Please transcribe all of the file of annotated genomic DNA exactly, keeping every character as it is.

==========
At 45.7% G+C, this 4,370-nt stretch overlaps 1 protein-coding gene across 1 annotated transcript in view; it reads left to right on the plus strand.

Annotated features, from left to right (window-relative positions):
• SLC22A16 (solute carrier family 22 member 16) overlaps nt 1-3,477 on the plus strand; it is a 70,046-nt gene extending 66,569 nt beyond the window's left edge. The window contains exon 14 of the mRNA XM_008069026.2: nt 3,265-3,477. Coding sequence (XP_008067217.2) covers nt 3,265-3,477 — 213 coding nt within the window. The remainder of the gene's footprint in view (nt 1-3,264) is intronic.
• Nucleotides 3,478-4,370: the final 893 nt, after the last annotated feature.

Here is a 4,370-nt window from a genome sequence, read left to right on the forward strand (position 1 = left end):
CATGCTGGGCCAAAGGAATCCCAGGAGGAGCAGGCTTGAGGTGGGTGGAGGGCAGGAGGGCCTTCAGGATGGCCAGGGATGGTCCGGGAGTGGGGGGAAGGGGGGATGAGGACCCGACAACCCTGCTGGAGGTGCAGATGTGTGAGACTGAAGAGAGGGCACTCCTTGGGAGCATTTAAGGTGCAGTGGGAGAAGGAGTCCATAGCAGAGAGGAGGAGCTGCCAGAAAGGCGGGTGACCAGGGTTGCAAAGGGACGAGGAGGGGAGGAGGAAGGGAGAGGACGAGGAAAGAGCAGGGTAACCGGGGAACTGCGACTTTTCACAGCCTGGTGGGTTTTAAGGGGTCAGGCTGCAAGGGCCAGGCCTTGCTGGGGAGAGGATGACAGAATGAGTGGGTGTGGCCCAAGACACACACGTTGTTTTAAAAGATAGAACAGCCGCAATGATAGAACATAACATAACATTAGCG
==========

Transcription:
At 45.7% G+C, this 4,370-nt stretch overlaps 1 protein-coding gene across 1 annotated transcript in view; it reads left to right on the plus strand.

Annotated features, from left to right (window-relative positions):
• SLC22A16 (solute carrier family 22 member 16) overlaps nt 1-3,477 on the plus strand; it is a 70,046-nt gene extending 66,569 nt beyond the window's left edge. The window contains exon 14 of the mRNA XM_008069026.2: nt 3,265-3,477. Coding sequence (XP_008067217.2) covers nt 3,265-3,477 — 213 coding nt within the window. The remainder of the gene's footprint in view (nt 1-3,264) is intronic.
• Nucleotides 3,478-4,370: the final 893 nt, after the last annotated feature.

Here is a 4,370-nt window from a genome sequence, read left to right on the forward strand (position 1 = left end):
CATGCTGGGCCAAAGGAATCCCAGGAGGAGCAGGCTTGAGGTGGGTGGAGGGCAGGAGGGCCTTCAGGATGGCCAGGGATGGTCCGGGAGTGGGGGGAAGGGGGGATGAGGACCCGACAACCCTGCTGGAGGTGCAGATGTGTGAGACTGAAGAGAGGGCACTCCTTGGGAGCATTTAAGGTGCAGTGGGAGAAGGAGTCCATAGCAGAGAGGAGGAGCTGCCAGAAAGGCGGGTGACCAGGGTTGCAAAGGGACGAGGAGGGGAGGAGGAAGGGAGAGGACGAGGAAAGAGCAGGGTAACCGGGGAACTGCGACTTTTCACAGCCTGGTGGGTTTTAAGGGGTCAGGCTGCAAGGGCCAGGCCTTGCTGGGGAGAGGATGACAGAATGAGTGGGTGTGGCCCAAGACACACACGTTGTTTTAAAAGATAGAACAGCCGCAATGATAGAACATAACATAACATTAGCG